china flag prc
The financial troubles of a China-based shareholder seem to have spurred sudden leadership changes at Germany-based Scholz Group.
Image provided by iStock

Chiho, Scholz face turmoil at start of 2022

Dismissal of CEO Rafael Suchan and others appears tied to debt load and bankruptcy case of Chiho’s majority shareholder.

January 10, 2022

The Hong Kong-based parent company of German scrap firm Scholz Group has conducted a major shakeup of its executive staff and board of directors. The set of moves is raising concerns in Europe and beyond about the future of the Scholz network of scrap facilities.

Listings of board members and senior managers on the website of Chiho Environmental Group, parent firm of Scholz, up until about Jan. 7 included former Chiho CEO Rafael Suchan among that staff, but with the parenthetic note “Suspension of duty with effect from 6 December 2021.”

A source indicates to Recycling Today that Suchan and other executive-level employees dismissed from their roles at Chiho and Scholz have been dispatched with no direct conversation or communication with the majority shareholder who appears to have engineered the purge.

The company’s own financial reports, and a LinkedIn statement from Suchan himself, indicate Suchan’s departure likely was not tied to his performance.

Suchan begins that statement by writing, “Yesterday, the most exciting chapter in my professional life yet has come to a close.” A couple of paragraphs later, he comments, “I would like to thank all employees of Chiho Environmental Group, Scholz Recycling and all of our subsidiaries across the globe for the trust, the dedication and the hard work in the last two years. We can proudly claim to have been one of the best teams in the industry. The result which we have achieved is a clear turnaround of the company from the previous few years’ decline. And last year’s achievements can be probably considered to be the best in the history of the company.”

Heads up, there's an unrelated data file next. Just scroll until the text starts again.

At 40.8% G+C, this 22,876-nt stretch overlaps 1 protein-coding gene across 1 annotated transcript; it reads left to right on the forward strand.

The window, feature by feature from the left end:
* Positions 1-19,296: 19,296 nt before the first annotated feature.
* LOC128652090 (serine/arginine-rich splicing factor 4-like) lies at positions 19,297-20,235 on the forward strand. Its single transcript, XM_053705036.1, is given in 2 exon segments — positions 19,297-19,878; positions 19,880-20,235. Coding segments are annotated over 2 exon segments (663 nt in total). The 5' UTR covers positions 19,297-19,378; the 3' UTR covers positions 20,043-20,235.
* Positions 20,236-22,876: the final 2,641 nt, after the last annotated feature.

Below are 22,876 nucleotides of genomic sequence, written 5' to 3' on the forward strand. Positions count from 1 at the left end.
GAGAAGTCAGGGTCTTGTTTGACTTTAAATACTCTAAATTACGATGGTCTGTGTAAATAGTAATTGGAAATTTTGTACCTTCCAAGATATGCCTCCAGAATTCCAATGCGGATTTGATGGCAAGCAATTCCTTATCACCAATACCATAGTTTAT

In its first half of 2021 financial interim report, Chiho indicates more than 85 percent of its revenue stemmed from its European Scholz operations. Regarding profitability, Chiho’s European operations netted HK$530 million ($68 million), compared with just HK$4 million ($513,000) in its Asia operations. The report also lists an HK$106 million ($13.6 million) loss attributed to “unallocated” reasons.

In a written statement within that report, Suchan writes in part, “The European operations continue to remain our core business and have performed consistently well. Leveraging our century-old roots in Europe, the group has maintained good relationships with our established local customer base, and the European subsidiary alone continues to represent more than 80 percent of our global operation.”

Yet two different sources have told Recycling Today that Suchan and several other executives were dismissed suddenly and notified indirectly late last year. In addition to Suchan, Chief Trading Officer Tom Bird and China region Chief Operating Officer Daniel Huang reportedly have been dismissed, and Chiho Chief Financial Officer Martin Simon has resigned at least one of his positions, those sources say.

On the Chiho board, along with the dismissal of Suchan, former independent nonexecutive board members Jimmy Loke and Frankie Ko have resigned. Per a Jan. 7 statement posted to the Chiho website, the board now consists of majority shareholder Tu Jianhua; Li Linhui (chairman); Yu Miao; Yao Jietian; and Li Zhiguo, who is described as an independent nonexecutive director from Tu’s home city of Chongqing, China, with a background in ferrous metallurgy.

Sources tell Recycling Today Li Linhui is majority shareholder Tu’s personal legal counsel and Yao is Tu’s brother-in-law. Yu’s biography points to a financial background, and he currently serves as president of USUM Investment Group Ltd., another company controlled by Tu.